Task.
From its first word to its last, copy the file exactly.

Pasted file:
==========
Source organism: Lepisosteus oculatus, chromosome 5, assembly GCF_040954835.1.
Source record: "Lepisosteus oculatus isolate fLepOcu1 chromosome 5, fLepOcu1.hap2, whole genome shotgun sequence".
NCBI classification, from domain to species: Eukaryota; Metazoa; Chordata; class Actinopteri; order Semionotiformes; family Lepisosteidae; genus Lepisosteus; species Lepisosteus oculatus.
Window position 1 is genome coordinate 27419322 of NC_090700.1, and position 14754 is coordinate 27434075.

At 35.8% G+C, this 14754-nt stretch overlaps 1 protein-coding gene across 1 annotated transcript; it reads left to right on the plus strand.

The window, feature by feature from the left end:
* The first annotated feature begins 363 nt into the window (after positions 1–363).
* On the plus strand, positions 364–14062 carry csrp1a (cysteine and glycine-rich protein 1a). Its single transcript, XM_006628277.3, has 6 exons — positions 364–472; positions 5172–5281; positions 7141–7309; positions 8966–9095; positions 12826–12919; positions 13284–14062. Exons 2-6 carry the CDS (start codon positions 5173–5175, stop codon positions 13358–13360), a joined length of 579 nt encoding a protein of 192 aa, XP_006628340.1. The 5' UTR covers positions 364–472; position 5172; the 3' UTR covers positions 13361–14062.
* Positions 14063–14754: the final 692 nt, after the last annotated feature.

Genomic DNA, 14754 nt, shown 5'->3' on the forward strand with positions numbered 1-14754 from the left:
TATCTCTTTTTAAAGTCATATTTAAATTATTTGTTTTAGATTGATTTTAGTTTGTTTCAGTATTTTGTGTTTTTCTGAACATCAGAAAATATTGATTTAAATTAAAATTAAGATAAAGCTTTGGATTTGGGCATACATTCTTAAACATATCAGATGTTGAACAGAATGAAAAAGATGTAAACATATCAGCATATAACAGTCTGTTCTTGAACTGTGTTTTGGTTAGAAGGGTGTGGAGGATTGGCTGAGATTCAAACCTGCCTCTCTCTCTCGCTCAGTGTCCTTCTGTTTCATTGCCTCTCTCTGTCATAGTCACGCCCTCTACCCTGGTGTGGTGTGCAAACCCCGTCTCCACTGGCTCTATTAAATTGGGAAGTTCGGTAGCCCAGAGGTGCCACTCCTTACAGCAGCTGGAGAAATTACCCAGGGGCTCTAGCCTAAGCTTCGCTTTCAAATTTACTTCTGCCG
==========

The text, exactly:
Source organism: Lepisosteus oculatus, chromosome 5, assembly GCF_040954835.1.
Source record: "Lepisosteus oculatus isolate fLepOcu1 chromosome 5, fLepOcu1.hap2, whole genome shotgun sequence".
NCBI classification, from domain to species: Eukaryota; Metazoa; Chordata; class Actinopteri; order Semionotiformes; family Lepisosteidae; genus Lepisosteus; species Lepisosteus oculatus.
Window position 1 is genome coordinate 27419322 of NC_090700.1, and position 14754 is coordinate 27434075.

At 35.8% G+C, this 14754-nt stretch overlaps 1 protein-coding gene across 1 annotated transcript; it reads left to right on the plus strand.

The window, feature by feature from the left end:
* The first annotated feature begins 363 nt into the window (after positions 1–363).
* On the plus strand, positions 364–14062 carry csrp1a (cysteine and glycine-rich protein 1a). Its single transcript, XM_006628277.3, has 6 exons — positions 364–472; positions 5172–5281; positions 7141–7309; positions 8966–9095; positions 12826–12919; positions 13284–14062. Exons 2-6 carry the CDS (start codon positions 5173–5175, stop codon positions 13358–13360), a joined length of 579 nt encoding a protein of 192 aa, XP_006628340.1. The 5' UTR covers positions 364–472; position 5172; the 3' UTR covers positions 13361–14062.
* Positions 14063–14754: the final 692 nt, after the last annotated feature.

Genomic DNA, 14754 nt, shown 5'->3' on the forward strand with positions numbered 1-14754 from the left:
TATCTCTTTTTAAAGTCATATTTAAATTATTTGTTTTAGATTGATTTTAGTTTGTTTCAGTATTTTGTGTTTTTCTGAACATCAGAAAATATTGATTTAAATTAAAATTAAGATAAAGCTTTGGATTTGGGCATACATTCTTAAACATATCAGATGTTGAACAGAATGAAAAAGATGTAAACATATCAGCATATAACAGTCTGTTCTTGAACTGTGTTTTGGTTAGAAGGGTGTGGAGGATTGGCTGAGATTCAAACCTGCCTCTCTCTCTCGCTCAGTGTCCTTCTGTTTCATTGCCTCTCTCTGTCATAGTCACGCCCTCTACCCTGGTGTGGTGTGCAAACCCCGTCTCCACTGGCTCTATTAAATTGGGAAGTTCGGTAGCCCAGAGGTGCCACTCCTTACAGCAGCTGGAGAAATTACCCAGGGGCTCTAGCCTAAGCTTCGCTTTCAAATTTACTTCTGCCG